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Updated 11:00 AM March 15, 2004
 

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New U-M-Dearborn program assists school board members


More than 120 school board members from approximately 60 school districts in southeastern Michigan attended the inauguration of a new program last week at U-M-Dearborn.

The program, called the Institute for Local Government, will offer a yearlong series of classes and seminars to help school board members learn their roles and better serve the educational needs of increasingly diverse communities. In the future, the institute plans to expand its offerings to other local elected officials in the region.
“The classes and seminars are designed to support new school board members as they make the transition from private citizen to public policymaker.”—Former State Rep. Pan Godchaux

"Local school boards are under fire and local municipal governments are under siege," said Edward Bagale, vice chancellor for government relations at U-M-Dearborn and one of the coordinators of the program. "A variety of circumstances are conspiring to make the task of governing increasingly difficult and confusing, and many fear that fewer citizens will aspire to public office. And those who do serve will find themselves unprepared to deal with the increasingly complex and contentious issues facing local government."

The institute has been designed to develop educational programs that are customized for local elected officials in southeast Michigan. "We believe that increasing the level of interaction and communication among elected officials in a nonpartisan educational setting will foster better regional thinking and problem solving," Bagale said.

The opening session featured a presentation by Earl Ryan, president of the Citizens Research Council of Michigan, who has studied the roles school board members must play and the challenges they face. Ryan was joined by a panel of state and local school leaders.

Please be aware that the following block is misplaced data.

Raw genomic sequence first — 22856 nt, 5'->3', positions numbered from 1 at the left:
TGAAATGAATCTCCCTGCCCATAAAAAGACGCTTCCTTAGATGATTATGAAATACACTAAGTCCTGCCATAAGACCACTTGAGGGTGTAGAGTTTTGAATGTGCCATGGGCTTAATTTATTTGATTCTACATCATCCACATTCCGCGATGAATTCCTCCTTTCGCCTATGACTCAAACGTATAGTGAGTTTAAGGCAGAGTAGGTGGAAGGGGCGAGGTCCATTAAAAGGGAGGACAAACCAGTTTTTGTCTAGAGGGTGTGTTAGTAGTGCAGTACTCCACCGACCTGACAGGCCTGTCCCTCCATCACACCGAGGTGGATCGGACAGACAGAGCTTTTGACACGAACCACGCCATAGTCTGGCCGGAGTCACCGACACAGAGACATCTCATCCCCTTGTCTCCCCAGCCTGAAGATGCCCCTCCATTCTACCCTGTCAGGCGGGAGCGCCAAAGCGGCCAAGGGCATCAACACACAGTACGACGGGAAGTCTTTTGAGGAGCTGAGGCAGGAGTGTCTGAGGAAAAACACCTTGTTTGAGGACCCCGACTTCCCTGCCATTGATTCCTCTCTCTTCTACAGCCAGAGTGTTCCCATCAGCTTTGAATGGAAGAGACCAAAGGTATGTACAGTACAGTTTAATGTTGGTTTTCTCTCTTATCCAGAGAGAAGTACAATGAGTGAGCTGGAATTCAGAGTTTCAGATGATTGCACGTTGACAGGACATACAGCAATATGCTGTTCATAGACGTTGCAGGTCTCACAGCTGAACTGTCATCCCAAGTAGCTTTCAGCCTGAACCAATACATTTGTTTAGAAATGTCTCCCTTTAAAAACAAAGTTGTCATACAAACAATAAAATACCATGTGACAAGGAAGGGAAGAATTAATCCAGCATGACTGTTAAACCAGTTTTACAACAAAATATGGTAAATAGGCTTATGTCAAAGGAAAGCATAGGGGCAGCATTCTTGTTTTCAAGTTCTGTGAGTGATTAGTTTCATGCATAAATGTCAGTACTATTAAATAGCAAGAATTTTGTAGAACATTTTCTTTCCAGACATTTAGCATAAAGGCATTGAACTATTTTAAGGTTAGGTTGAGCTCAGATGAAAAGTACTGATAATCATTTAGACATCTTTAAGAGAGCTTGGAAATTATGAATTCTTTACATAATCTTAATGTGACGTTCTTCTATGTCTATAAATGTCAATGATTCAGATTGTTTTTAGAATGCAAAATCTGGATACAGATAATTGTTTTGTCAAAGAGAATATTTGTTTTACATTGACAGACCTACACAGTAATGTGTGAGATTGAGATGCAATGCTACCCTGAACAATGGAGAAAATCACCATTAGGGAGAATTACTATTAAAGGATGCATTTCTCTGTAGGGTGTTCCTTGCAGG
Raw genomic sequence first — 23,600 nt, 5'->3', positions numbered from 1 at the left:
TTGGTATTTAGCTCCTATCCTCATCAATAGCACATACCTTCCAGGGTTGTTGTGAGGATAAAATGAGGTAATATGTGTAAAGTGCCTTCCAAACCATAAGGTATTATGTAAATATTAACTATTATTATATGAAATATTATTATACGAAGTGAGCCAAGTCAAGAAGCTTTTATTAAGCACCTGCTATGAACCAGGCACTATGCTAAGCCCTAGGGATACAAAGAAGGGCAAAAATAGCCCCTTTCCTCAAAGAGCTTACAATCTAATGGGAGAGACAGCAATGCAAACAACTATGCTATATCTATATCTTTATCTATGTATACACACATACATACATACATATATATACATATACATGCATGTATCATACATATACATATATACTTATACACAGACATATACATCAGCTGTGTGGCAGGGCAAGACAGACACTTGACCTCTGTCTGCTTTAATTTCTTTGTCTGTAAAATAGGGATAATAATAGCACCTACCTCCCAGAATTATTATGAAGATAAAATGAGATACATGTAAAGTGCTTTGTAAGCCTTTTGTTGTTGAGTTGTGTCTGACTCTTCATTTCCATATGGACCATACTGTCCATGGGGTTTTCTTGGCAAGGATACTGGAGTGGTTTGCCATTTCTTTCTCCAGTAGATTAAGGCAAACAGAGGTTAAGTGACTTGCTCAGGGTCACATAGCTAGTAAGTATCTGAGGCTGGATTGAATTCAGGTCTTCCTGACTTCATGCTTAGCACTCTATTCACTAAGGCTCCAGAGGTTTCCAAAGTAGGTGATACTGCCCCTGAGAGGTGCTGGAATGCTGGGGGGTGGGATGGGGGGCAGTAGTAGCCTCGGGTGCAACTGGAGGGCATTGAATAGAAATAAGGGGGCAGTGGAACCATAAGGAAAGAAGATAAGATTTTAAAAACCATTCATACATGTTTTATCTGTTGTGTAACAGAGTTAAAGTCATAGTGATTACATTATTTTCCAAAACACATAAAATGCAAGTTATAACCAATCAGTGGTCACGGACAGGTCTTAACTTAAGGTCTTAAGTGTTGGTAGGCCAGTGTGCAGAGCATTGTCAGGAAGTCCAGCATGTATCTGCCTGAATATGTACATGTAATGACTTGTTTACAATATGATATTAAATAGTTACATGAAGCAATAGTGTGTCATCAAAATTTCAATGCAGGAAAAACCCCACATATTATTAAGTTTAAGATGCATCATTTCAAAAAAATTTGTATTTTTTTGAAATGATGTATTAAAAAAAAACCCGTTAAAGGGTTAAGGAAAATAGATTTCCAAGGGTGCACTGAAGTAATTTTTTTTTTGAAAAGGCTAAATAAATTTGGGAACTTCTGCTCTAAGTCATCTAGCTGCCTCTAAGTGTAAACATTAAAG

More programs are planned during the next year, covering school finances and budgets, school law, and strategies for effective policy development.

"The classes and seminars are designed to support new school board members as they make the transition from private citizen to public policymaker," said former state Rep. Pan Godchaux, who has helped develop the program.

There are more than 650 elected school board members in more than 80 school districts in the region. The U-M-Dearborn program is supported by the Michigan Association of School Boards (MASB), which will grant credit toward the certification program for board members who complete the classes.

"The mission of the Institute for Local Government is to increase the participation and capacity of citizens participating in local government within the tri-county area of southeastern Michigan," Godchaux said. "As the problems local government is asked to solve become more complex and economic times tighter, those serving in local government need more skills than most bring to office with them."

The response to the first session indicates programs like this can be beneficial to the metropolitan area, said John Poster, dean of the U-M-Dearborn School of Education.

"The turnout shows that school board members, especially new board members, need this sort of program, and we are very encouraged that, with support from the MASB, we will be able to meet this need."

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